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Garage Goes Eskimo

Before Dizzee Rascal got signed and became the emo-hipster's poster child of the year, he was a struggling East London garage MC.
Κείμενο John Moore

Photo by Jamie-James Medina

Before Dizzee Rascal got signed and became the emo-hipster's poster child of the year, he was a struggling East London garage MC and his best buddy was a kid called Wiley who pioneered the "Eskimo Dance" that 90 percent of all Dizzee's beats are based upon (the underground garage of today is often called Eski Beat, based on Wiley's song, but nobody can agree on a single term. In fact, Wiley's most recent single is "What's it Called?"). Before Dizzee's manager split up Dizzee's crew, Roll Deep Entourage, so he could make more money, Dizzee and Wiley and Roll Deep used to play six or seven pirate-radio shows a day and then go and play some huge rave in a bad nightclub out of town, selling something like 40,000 copies of white-label dub plates every six months and never being able to get a girlfriend and never sleeping ever. Those were the days. VICE: I admire your work ethic.
Wiley: Music never feels like work to me––it's just what I like to do, innit? I do everything. I have raves, I do promotion, I produce, I write, I'm an artist. I've got no limits. But what are the hours?
I could be working at five in the morning or I could not be. Could be doing photos in the day, going into the studio at night. There is no timeclock. That's why it's awkward for me to have a full-time girlfriend, cuz they want all your time. There was a rumor that before you were famous you used to sit in your room all day eating cream cakes and playing on your computer.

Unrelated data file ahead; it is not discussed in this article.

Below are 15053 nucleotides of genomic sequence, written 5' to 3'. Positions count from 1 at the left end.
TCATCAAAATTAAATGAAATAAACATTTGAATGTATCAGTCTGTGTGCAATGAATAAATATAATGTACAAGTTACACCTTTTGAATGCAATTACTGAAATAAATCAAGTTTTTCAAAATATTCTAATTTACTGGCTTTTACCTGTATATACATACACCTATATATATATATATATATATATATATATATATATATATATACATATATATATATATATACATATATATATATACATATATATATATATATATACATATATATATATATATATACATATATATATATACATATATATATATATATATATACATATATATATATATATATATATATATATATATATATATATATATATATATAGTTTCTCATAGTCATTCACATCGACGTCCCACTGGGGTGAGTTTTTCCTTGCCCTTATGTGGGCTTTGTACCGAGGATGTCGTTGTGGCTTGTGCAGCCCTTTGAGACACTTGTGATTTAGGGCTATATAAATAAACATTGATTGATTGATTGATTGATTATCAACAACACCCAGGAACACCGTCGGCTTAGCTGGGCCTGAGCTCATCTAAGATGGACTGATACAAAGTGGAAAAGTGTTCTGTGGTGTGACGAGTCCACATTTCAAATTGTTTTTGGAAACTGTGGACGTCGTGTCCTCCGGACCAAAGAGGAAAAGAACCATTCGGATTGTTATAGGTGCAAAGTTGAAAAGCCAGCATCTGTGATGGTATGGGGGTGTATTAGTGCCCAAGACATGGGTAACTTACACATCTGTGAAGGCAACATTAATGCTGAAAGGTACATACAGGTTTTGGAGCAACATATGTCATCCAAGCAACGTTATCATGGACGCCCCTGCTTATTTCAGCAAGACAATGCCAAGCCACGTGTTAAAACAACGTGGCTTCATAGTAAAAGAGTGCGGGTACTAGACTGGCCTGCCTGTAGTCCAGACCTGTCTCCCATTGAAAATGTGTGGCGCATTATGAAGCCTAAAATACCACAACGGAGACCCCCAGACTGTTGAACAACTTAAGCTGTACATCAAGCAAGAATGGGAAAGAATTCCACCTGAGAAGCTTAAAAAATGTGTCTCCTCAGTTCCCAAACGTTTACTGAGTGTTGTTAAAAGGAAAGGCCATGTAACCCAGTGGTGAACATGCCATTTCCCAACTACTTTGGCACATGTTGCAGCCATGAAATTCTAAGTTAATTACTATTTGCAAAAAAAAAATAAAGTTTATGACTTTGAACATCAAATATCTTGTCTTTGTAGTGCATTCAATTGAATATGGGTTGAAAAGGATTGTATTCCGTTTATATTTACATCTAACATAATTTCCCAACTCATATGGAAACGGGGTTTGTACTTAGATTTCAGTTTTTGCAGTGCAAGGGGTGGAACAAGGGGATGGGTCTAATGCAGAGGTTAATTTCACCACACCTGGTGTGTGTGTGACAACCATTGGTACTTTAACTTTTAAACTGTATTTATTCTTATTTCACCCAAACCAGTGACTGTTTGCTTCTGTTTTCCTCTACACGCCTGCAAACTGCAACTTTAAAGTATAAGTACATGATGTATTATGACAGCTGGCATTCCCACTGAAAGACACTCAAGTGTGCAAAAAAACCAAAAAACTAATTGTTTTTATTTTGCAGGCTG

That's not true. Before music I used to work in my dad's bakery. I also worked in a stationery warehouse called Dudley's, taking parcels off a belt and putting them in a designated area. Everything else was just street. The only reason why I even done jobs was because I was on the street and I'd get a good run, get lots of money, and then it all comes to an end. Then you think, "Maybe I should get a job." So you try to work and you can't work, so it's back to the street. Then music quickly got me and all of a sudden I was selling records. Boy, I was selling thousands of records out of my car. Thousands and thousands. I was also spending money as I was going along on clothes, as many trainers as I wanted, things like that. Now I get clothes for free, so my new focus is property.   What sort of property?
A big house. Something really big with garages. Wiley's debut album, Ice Is Getting Thin, is out soon on XL.